Nigeria in joint op with neighbours against Boko Haram leaders


Four west African states have launched a major offensive against the Boko Haram jihadist group in Nigeria, the military said on Tuesday.

Soldiers from Nigeria and the neighbouring countries of Cameroon, Chad and Niger are targeting a Boko Haram faction led by Abubakar Shekau in the Sambisa Forest, and another led by Mamman Nur, on and around Lake Chad.

Both locations are in Borno state, northeast Nigeria.

According to the Nigerian military, scores of jihadists have been killed and hundreds of others have been forced to surrender in recent days.

Top brass in Abuja have claimed that Nur had been injured and one of his wives killed in an aerial bombardment.

Shekau was “a spent horse, waiting for his Waterloo,” army spokesman Brigadier General Sani Usman said on Monday.

On Tuesday, he said the operation – codenamed “Deep Punch 2” – had been making “tremendous progress.”

But he said four soldiers had “paid the supreme price” and nine others were wounded by a suicide car bomb attack against a military vehicle near Shekau’s camp on Monday.

Separate senior military and civilian militia sources spoken to by AFP gave a higher death toll of 10.

Two Cameroon security sources meanwhile said two of its troops had been killed in the Sambisa Forest, although it was not clear if they were among those mentioned by Usman.

Repeated attacks

Boko Haram has been fighting to establish a hardline Islamic state in northeast Nigeria since 2009. The violence has killed at least 20,000 and displaced more than 2.6 million.

In 2015, the four neighbours joined forces with Nigeria’s tiny western neighbour, Benin, to set up a Multi-National Joint Task Force, designed to seize back territory lost to the jihadists.

Nigeria’s president, Muhammadu Buhari, a former military general who is expected to seek a second term next year, was elected in 2015 on a promise to defeat the insurgents.

He and military commanders have repeatedly insisted the Islamic State group affiliate is a spent force but regular attacks still occur in the remote region.

The Nur faction, which goes by the name Islamic State West Africa Province (ISWAP), last Friday claimed a late December raid on a Nigerian military base that killed nine soldiers.

Shekau appeared in a new video message last Tuesday and claimed a series of recent attacks in the Borno state capital, Maiduguri and the border towns of Gamboru and Damboa.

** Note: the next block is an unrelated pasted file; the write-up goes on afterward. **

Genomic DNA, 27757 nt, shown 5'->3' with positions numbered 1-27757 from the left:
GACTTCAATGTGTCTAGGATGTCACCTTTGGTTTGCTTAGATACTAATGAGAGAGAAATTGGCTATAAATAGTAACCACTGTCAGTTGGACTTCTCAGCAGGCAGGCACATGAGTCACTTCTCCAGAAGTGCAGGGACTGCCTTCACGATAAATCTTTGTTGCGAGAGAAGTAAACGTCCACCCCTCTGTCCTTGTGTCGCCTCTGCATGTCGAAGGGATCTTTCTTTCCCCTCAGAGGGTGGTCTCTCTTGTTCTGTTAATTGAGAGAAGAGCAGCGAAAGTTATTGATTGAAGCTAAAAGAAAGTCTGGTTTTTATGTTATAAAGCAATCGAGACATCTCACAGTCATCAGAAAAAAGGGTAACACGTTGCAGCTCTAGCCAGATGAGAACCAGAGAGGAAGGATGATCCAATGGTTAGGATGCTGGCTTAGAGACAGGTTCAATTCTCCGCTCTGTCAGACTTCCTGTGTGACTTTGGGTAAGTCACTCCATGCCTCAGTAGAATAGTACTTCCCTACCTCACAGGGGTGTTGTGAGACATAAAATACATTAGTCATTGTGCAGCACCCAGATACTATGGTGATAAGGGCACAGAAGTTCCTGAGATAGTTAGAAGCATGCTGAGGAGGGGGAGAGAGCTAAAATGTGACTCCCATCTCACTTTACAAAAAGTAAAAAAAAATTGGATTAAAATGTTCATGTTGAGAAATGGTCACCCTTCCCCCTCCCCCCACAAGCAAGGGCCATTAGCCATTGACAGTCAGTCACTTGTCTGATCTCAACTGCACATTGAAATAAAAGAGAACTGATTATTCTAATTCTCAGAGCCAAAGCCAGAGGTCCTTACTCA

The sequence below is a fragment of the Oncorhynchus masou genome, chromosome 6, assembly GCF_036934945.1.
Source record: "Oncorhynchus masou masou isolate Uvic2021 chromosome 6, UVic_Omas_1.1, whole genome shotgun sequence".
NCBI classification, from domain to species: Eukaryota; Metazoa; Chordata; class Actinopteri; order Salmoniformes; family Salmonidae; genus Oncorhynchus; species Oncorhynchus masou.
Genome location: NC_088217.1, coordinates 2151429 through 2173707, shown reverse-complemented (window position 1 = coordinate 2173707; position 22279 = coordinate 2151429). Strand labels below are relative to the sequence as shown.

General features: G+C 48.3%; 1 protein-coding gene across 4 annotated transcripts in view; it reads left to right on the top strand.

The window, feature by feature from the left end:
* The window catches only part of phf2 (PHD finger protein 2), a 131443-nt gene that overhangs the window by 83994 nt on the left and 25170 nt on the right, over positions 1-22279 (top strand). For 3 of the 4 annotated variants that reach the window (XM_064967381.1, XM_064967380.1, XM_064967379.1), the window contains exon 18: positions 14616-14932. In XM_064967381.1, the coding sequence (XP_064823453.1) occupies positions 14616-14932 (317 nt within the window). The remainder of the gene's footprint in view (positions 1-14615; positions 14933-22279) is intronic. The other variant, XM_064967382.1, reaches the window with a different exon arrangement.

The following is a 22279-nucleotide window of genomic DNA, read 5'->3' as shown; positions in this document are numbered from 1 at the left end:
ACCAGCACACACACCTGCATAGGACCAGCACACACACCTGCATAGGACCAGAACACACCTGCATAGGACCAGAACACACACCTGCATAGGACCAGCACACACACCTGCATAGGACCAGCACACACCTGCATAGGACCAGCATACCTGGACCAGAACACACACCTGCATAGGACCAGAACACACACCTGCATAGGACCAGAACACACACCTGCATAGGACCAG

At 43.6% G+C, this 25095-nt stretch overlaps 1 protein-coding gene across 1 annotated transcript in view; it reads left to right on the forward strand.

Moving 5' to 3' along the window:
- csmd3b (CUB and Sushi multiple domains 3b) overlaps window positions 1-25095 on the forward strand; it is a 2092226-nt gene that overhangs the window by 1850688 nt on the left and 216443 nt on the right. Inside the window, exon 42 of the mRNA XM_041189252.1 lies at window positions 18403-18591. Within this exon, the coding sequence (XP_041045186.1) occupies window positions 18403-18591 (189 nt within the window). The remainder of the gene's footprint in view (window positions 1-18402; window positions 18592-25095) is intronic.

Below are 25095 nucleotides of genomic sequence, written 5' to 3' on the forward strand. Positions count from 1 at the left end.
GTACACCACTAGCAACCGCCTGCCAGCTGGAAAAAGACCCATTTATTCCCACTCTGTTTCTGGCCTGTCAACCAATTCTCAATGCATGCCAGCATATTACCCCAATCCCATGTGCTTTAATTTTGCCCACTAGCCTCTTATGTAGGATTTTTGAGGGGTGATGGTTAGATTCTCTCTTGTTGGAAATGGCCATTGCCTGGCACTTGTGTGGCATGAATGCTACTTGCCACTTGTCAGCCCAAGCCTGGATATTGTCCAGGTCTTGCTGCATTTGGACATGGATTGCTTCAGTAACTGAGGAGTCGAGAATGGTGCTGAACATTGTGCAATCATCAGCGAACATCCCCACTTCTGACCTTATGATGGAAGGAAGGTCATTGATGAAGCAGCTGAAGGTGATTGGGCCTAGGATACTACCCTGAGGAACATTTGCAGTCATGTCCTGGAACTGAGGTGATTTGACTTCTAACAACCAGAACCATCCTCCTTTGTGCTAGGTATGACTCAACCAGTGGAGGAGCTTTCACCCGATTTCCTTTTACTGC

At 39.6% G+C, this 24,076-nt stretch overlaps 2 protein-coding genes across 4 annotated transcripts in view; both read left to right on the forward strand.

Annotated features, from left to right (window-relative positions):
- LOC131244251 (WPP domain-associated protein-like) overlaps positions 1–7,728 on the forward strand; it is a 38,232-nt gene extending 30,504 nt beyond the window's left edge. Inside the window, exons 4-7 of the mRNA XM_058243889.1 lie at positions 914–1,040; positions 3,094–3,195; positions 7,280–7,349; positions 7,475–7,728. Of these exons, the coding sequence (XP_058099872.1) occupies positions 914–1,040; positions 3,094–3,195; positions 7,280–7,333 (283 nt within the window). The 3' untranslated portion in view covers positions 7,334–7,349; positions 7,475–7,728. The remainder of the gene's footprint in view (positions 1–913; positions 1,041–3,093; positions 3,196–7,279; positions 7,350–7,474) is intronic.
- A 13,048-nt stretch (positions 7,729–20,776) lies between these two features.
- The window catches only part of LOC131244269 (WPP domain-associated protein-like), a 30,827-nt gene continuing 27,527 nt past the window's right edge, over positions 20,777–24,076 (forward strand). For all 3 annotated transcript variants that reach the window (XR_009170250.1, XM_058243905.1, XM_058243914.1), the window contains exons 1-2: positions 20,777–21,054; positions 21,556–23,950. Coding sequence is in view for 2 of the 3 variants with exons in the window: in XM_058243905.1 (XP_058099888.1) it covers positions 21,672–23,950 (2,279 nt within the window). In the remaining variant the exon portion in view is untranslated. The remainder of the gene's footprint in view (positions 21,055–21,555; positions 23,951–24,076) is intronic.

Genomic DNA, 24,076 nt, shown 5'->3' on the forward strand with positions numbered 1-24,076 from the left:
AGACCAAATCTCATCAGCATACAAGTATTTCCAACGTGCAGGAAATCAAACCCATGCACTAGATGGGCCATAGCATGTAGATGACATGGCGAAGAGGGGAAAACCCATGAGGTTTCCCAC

Heavily fortified

Shekau, Boko Haram’s leader since 2009, pledged allegiance to IS in 2015, just as the military counter-insurgency began to make gains.

But he was enraged in August 2016 when IS gave its backing to the faction led by Abu Mus’ab Al-Barnawi, the son of Boko Haram founder Mohammed Yusuf.

Nur – Shekau’s former right-hand man and the mastermind of the 2011 UN office bombing in Abuja – is seen as the faction’s de-facto leader and Al-Barnawi the figurehead.

The operations against Shekau are concentrated on his hideout in the Parisu area of Borno, according to military and civilian militia sources.

One militia leader said the suicide car bomb attack that killed the troops happened at Lagara village, where soldiers had been forced to stop because of Boko Haram landmines.

“There are mines all over the marshland leading to the Shekau camp, which makes it difficult for troops to get to the camp,” he said.

“Once the soldiers cross the river, they are in Parisu. Shekau is within their grasp this time because he is holed up.”

Previous escape

Shekau, whom the authorities have claimed to have killed on a number of occasions, has been surrounded and managed to escape before.

In December 2016, he evaded troops who overran his Camp Zairo enclave in the Sambisa Forest.

The military claims to have liberated the former game reserve but Boko Haram is now said to be back in the camp.

Nur, who is believed to have links with Al-Qaeda affiliates in north Africa, was said to have been injured in an air raid on a militant camp on Tumbin Kare island, on Lake Chad.

He had moved there from his headquarters in Tumbin Gini last week, according to the militia leader.

“Mamman Nur never stayed in one particular location. He moved around the islands under his control to avoid detection,” he added. “He was not lucky this time.”

Security agencies have warned the public about Barnawi/Nur fighters “attempting to melt into other communities” in the northern states of Kano, Yobe and Jigawa.

“The concern is that the terrorists would take cover among the civilian population to wreak havoc,” they said.



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